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Job Stability in the United States

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  • Francis X. Diebold
  • David Neumark
  • Daniel Polsky

Abstract

Two key attributes of a job are its wage and its duration. Much has been made of changes in the wage distribution in the 1980s, but little attention has been given to job durations since Hall (1982). We fill this void by examining the temporal evolution of job retention rates in U.S. labor markets, using data assembled from the sequence of Current Population Survey job tenure supplements. In contrast to the distribution of wages, which clearly changed in the 1980s, we find that job retention rates have remained stable.

Suggested Citation

  • Francis X. Diebold & David Neumark & Daniel Polsky, 1994. "Job Stability in the United States," NBER Working Papers 4859, National Bureau of Economic Research, Inc.
  • Handle: RePEc:nbr:nberwo:4859
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    References listed on IDEAS

    as
    1. Kevin M. Murphy & Finis Welch, 1992. "The Structure of Wages," The Quarterly Journal of Economics, President and Fellows of Harvard College, vol. 107(1), pages 285-326.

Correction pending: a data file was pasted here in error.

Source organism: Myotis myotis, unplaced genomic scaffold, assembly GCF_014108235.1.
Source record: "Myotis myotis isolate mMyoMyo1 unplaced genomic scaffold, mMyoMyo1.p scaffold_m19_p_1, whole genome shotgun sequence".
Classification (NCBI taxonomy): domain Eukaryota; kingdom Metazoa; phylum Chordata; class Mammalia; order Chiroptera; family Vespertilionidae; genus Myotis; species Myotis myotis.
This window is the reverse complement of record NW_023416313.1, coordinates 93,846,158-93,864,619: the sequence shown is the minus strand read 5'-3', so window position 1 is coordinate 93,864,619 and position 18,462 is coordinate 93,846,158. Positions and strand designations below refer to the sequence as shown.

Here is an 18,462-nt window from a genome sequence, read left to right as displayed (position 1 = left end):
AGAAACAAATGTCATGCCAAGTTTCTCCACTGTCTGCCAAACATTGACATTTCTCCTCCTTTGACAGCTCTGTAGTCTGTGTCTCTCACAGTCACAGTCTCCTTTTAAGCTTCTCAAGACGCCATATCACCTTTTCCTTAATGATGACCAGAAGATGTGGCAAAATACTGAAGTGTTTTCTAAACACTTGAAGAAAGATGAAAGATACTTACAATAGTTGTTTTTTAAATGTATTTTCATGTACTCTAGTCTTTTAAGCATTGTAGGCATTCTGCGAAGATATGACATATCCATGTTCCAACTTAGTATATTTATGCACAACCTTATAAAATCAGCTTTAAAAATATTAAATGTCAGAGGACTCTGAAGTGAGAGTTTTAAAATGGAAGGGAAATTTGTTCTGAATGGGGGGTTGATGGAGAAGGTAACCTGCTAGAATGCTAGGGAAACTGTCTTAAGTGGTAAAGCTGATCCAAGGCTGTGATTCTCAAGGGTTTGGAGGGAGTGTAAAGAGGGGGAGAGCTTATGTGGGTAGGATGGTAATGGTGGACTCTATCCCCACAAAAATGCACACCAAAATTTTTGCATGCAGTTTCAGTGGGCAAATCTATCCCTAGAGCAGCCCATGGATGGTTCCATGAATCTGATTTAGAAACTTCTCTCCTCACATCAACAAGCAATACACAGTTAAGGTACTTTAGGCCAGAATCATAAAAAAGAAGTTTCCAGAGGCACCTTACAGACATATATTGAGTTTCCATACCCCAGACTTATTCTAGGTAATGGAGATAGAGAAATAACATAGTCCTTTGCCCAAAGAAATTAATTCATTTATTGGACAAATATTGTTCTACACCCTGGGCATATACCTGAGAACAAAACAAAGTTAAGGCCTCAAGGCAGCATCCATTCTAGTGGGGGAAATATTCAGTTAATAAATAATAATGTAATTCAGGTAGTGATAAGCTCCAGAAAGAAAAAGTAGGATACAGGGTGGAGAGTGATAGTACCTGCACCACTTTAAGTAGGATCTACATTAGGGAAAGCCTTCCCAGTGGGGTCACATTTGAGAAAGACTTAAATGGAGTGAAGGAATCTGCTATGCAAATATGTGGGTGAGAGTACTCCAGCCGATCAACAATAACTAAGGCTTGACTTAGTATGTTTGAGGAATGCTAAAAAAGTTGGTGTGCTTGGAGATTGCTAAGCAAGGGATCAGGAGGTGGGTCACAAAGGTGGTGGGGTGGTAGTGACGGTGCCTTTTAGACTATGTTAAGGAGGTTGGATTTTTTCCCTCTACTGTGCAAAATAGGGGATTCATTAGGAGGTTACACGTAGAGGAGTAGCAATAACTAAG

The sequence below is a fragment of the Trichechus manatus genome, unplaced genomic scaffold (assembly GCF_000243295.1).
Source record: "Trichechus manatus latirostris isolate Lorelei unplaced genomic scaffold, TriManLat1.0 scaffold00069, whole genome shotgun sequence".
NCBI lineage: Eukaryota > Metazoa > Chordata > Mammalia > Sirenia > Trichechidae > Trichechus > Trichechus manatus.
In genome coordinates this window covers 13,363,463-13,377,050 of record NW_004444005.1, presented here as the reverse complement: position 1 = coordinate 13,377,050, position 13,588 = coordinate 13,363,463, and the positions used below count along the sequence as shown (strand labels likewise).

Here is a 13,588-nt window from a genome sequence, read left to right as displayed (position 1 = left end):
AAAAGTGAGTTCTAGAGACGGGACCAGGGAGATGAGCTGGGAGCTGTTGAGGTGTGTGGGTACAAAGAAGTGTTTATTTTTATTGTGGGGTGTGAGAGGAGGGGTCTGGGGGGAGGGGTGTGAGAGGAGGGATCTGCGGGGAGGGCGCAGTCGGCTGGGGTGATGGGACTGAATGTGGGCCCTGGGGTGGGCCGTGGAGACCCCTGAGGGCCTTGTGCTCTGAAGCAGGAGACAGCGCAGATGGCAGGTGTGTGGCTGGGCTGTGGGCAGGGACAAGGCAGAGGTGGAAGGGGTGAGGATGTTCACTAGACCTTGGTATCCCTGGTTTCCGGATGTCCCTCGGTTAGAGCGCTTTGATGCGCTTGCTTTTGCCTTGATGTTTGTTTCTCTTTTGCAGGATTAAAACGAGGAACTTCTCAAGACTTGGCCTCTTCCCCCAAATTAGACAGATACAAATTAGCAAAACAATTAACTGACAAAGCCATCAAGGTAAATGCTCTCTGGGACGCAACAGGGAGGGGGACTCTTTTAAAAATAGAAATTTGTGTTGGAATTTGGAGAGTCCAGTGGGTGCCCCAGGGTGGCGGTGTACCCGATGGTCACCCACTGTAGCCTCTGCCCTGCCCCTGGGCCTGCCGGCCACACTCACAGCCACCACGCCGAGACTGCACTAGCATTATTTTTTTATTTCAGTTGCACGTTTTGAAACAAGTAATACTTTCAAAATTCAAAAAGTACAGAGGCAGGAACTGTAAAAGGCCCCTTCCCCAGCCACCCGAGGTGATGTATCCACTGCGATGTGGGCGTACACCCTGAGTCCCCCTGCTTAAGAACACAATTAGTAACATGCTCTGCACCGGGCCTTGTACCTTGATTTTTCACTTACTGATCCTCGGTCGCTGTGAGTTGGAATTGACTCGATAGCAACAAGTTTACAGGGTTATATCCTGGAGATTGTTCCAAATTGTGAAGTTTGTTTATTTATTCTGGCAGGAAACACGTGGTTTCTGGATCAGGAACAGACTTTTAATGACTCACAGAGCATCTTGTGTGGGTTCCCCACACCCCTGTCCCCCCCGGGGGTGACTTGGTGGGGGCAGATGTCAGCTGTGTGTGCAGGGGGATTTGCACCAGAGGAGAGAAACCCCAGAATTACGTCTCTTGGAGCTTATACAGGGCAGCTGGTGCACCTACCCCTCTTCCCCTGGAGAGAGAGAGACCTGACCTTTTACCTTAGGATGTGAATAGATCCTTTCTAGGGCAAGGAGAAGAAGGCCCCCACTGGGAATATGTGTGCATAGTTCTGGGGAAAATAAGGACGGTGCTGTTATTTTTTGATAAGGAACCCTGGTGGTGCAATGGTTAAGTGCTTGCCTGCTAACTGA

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    More about this item

    JEL classification:

    • C81 - Mathematical and Quantitative Methods - - Data Collection and Data Estimation Methodology; Computer Programs - - - Methodology for Collecting, Estimating, and Organizing Microeconomic Data; Data Access
    • E24 - Macroeconomics and Monetary Economics - - Consumption, Saving, Production, Employment, and Investment - - - Employment; Unemployment; Wages; Intergenerational Income Distribution; Aggregate Human Capital; Aggregate Labor Productivity

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